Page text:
Sam Rockwell looks like he's having so much fun in The Way, Way Back that even the most withdrawn teenager in his orbit comes out of his shell. As the wise-cracking Owen, the manager of the Water Wizz water park (actually a real place), he sees a moping Duncan (played by The Killing's Liam James) and puts him out of his misery — by giving him a job at the park, introducing him to everyone, and giving him choice tasks, i.e. ogling the girls in bikinis lined up for the water slide, breaking up a group break-dancers (who force him to dance with them first). It's just enough to make you wish you had an Owen of your own growing up. Rockwell, who's had his own share of odd jobs, chatted with Vulture about playing a crazy mentor, R-rated ad-libs, and his "shameless" dancing.
Bill Murray in Meatballs is the prototype for your character?
Yeah! It was pretty self-explanatory in the script. It was pretty obvious that this character was kind of an homage to that character, and some others: Walter Matthau from Bad News Bears, Richard Pryor in Bustin' Loose. Those characters influenced me quite a bit, and Michael Keaton in Mr. Mom, and a little Night Shift. Those archetypes, the misanthrope, the grouchy adult that treats kids like adults. Bill Murray was the main go-to reference, and I think we talked about it a little bit, but it was sort of unsaid for me. But there are prototypes for every character, everything I've done. Everything's been done before, you know? When I met Ron Howard for Frost/Nixon, I think one of the reasons I got the job is because I said, "Oh! You need Richard Dreyfuss in Jaws. You need Dustin Hoffman in All the President's Men. That's what you need here." And I saw his eyes kind of light up, like, "Oh, yeah! This guy understands what I'm looking for." It's a quick kind of shorthand with filmmakers to reference films, because it's part of the vocabulary. But you want to be careful — you don't want to do a carbon copy of a carbon copy, you want to draw from real life. That's why it's important to watch documentaries and watch real people. When you're playing a drunk, to research playing a drunk, you don't get drunk. You go to a bar and you drink Coca-Cola and watch drunks, you know what I mean?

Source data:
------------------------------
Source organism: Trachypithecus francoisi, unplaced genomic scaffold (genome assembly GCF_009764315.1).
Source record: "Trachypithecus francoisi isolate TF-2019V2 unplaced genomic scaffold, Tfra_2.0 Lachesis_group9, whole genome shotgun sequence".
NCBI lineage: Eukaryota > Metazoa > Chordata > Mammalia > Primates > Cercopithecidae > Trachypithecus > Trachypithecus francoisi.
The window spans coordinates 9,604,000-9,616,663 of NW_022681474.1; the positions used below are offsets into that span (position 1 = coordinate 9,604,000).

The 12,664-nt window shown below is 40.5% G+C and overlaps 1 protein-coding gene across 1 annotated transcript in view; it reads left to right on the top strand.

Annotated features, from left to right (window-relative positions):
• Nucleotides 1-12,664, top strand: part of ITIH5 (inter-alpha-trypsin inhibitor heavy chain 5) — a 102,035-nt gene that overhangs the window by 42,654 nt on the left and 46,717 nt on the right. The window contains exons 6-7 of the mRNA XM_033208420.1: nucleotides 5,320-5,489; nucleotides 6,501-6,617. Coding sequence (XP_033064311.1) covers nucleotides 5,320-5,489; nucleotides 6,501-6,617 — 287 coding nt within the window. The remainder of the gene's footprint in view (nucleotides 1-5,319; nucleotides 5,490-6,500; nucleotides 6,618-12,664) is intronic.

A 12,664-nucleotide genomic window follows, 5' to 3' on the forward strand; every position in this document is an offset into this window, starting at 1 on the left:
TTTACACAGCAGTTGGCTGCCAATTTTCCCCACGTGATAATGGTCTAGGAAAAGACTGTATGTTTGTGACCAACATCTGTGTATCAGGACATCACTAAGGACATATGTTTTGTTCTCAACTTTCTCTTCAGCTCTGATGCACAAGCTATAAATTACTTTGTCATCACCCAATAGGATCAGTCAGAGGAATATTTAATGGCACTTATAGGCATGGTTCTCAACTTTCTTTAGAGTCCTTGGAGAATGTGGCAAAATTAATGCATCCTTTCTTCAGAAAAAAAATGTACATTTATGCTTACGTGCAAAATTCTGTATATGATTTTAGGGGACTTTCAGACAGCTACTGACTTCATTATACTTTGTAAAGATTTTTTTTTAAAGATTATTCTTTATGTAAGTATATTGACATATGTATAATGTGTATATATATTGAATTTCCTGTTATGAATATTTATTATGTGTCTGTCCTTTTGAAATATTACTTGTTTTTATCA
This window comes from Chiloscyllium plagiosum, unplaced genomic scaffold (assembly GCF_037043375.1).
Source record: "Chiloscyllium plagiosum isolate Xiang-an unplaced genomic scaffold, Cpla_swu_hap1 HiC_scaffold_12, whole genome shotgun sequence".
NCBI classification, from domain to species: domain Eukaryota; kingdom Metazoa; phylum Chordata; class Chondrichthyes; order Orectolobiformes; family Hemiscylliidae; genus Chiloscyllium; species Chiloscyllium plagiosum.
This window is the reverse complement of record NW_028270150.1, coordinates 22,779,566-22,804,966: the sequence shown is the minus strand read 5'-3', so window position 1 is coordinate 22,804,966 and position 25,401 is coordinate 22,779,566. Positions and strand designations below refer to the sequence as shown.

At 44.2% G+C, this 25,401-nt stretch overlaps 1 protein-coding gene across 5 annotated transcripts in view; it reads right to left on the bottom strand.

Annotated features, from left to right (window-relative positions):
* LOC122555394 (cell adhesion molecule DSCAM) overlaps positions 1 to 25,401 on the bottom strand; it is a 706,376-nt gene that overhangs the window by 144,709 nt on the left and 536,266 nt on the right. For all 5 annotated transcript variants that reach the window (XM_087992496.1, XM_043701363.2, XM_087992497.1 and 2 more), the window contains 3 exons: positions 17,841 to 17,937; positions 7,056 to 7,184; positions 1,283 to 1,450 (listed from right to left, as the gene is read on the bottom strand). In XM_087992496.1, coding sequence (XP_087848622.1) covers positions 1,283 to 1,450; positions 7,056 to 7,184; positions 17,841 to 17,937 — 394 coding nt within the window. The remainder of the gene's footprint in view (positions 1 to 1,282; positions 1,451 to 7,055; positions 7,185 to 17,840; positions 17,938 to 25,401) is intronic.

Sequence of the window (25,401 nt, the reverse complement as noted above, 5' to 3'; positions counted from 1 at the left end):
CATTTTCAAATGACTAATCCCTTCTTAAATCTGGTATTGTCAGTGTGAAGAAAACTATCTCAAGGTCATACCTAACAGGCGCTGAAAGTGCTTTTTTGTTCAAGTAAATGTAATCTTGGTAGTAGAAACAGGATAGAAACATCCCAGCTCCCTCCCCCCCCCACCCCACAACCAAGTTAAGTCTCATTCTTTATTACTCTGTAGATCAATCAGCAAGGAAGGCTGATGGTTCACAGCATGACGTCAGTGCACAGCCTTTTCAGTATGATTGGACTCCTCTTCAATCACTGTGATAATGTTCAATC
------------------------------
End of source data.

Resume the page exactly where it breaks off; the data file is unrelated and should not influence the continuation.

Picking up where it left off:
Did you have a backstory in mind for why Owen was stuck in this town or still working at a waterpark at this point in his life? He keeps referencing bits, so maybe he was a failed stand-up comedian?
You know, I never thought of that. But that's entirely possible. The main thing was emotionally, he was masking a lot of vulnerability by always being on, always doing bits, keeping at bay any sort of feelings of vulnerability or intimacy with other people. I think that's there in Bill Murray's performance, too. Walter Mattheau in Bad News Bears, he's a drunk. Billy Bob Thornton in Bad Santa, he's a drunk. And he won't let anything penetrate until the end of the film. They're going to shoot him in the supermarket, and Billy Bob has this great moment of vulnerability, and you don't earn that unless he's done all this other stuff, by being the grouchy guy.
You were shooting at a real-life water park that was functioning at the time. Did that cause any difficulties?